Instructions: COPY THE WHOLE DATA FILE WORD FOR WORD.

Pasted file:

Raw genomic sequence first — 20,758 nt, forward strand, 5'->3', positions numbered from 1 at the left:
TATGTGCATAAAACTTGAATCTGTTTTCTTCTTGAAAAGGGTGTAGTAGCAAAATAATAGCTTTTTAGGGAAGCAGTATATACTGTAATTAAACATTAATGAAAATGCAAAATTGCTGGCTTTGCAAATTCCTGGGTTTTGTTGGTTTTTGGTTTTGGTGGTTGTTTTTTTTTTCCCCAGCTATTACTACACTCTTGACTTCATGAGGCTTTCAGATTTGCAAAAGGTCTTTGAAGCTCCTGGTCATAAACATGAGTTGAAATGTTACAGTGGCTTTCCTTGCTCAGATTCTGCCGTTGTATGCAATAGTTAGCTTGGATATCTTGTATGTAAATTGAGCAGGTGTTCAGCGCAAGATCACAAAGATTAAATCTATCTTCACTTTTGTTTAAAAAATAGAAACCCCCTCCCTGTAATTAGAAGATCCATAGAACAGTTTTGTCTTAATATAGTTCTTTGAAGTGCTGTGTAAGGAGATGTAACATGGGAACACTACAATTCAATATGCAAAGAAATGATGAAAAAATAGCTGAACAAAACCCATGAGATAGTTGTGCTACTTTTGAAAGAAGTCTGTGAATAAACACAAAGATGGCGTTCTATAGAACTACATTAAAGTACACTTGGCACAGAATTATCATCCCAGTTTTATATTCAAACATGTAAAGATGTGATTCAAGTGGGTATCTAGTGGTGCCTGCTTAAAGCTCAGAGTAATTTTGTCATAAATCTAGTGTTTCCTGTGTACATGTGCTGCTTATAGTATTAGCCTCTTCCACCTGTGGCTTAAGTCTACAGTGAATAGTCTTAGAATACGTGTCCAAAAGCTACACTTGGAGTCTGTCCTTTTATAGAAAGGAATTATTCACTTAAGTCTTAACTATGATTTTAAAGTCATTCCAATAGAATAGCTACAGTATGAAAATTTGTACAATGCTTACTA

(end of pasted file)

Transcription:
Raw genomic sequence first — 20,758 nt, forward strand, 5'->3', positions numbered from 1 at the left:
TATGTGCATAAAACTTGAATCTGTTTTCTTCTTGAAAAGGGTGTAGTAGCAAAATAATAGCTTTTTAGGGAAGCAGTATATACTGTAATTAAACATTAATGAAAATGCAAAATTGCTGGCTTTGCAAATTCCTGGGTTTTGTTGGTTTTTGGTTTTGGTGGTTGTTTTTTTTTTCCCCAGCTATTACTACACTCTTGACTTCATGAGGCTTTCAGATTTGCAAAAGGTCTTTGAAGCTCCTGGTCATAAACATGAGTTGAAATGTTACAGTGGCTTTCCTTGCTCAGATTCTGCCGTTGTATGCAATAGTTAGCTTGGATATCTTGTATGTAAATTGAGCAGGTGTTCAGCGCAAGATCACAAAGATTAAATCTATCTTCACTTTTGTTTAAAAAATAGAAACCCCCTCCCTGTAATTAGAAGATCCATAGAACAGTTTTGTCTTAATATAGTTCTTTGAAGTGCTGTGTAAGGAGATGTAACATGGGAACACTACAATTCAATATGCAAAGAAATGATGAAAAAATAGCTGAACAAAACCCATGAGATAGTTGTGCTACTTTTGAAAGAAGTCTGTGAATAAACACAAAGATGGCGTTCTATAGAACTACATTAAAGTACACTTGGCACAGAATTATCATCCCAGTTTTATATTCAAACATGTAAAGATGTGATTCAAGTGGGTATCTAGTGGTGCCTGCTTAAAGCTCAGAGTAATTTTGTCATAAATCTAGTGTTTCCTGTGTACATGTGCTGCTTATAGTATTAGCCTCTTCCACCTGTGGCTTAAGTCTACAGTGAATAGTCTTAGAATACGTGTCCAAAAGCTACACTTGGAGTCTGTCCTTTTATAGAAAGGAATTATTCACTTAAGTCTTAACTATGATTTTAAAGTCATTCCAATAGAATAGCTACAGTATGAAAATTTGTACAATGCTTACTA